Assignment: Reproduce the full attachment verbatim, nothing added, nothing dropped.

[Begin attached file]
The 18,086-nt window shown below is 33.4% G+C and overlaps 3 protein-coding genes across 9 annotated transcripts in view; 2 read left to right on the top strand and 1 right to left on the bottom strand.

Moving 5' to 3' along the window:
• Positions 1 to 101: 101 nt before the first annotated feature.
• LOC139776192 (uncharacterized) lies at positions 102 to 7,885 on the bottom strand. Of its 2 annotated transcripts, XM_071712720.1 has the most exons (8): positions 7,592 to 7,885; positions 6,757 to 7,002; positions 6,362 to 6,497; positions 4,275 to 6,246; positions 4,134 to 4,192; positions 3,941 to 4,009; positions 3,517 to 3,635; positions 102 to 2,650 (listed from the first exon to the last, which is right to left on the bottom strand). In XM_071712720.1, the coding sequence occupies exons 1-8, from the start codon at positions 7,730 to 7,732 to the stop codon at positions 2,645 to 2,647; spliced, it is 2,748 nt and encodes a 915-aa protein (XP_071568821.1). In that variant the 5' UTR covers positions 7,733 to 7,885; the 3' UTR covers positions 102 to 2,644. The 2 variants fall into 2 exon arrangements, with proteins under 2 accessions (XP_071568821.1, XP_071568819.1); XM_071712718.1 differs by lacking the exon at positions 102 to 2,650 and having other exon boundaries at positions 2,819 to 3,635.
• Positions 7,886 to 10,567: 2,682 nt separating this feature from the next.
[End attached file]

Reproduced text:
The 18,086-nt window shown below is 33.4% G+C and overlaps 3 protein-coding genes across 9 annotated transcripts in view; 2 read left to right on the top strand and 1 right to left on the bottom strand.

Moving 5' to 3' along the window:
• Positions 1 to 101: 101 nt before the first annotated feature.
• LOC139776192 (uncharacterized) lies at positions 102 to 7,885 on the bottom strand. Of its 2 annotated transcripts, XM_071712720.1 has the most exons (8): positions 7,592 to 7,885; positions 6,757 to 7,002; positions 6,362 to 6,497; positions 4,275 to 6,246; positions 4,134 to 4,192; positions 3,941 to 4,009; positions 3,517 to 3,635; positions 102 to 2,650 (listed from the first exon to the last, which is right to left on the bottom strand). In XM_071712720.1, the coding sequence occupies exons 1-8, from the start codon at positions 7,730 to 7,732 to the stop codon at positions 2,645 to 2,647; spliced, it is 2,748 nt and encodes a 915-aa protein (XP_071568821.1). In that variant the 5' UTR covers positions 7,733 to 7,885; the 3' UTR covers positions 102 to 2,644. The 2 variants fall into 2 exon arrangements, with proteins under 2 accessions (XP_071568821.1, XP_071568819.1); XM_071712718.1 differs by lacking the exon at positions 102 to 2,650 and having other exon boundaries at positions 2,819 to 3,635.
• Positions 7,886 to 10,567: 2,682 nt separating this feature from the next.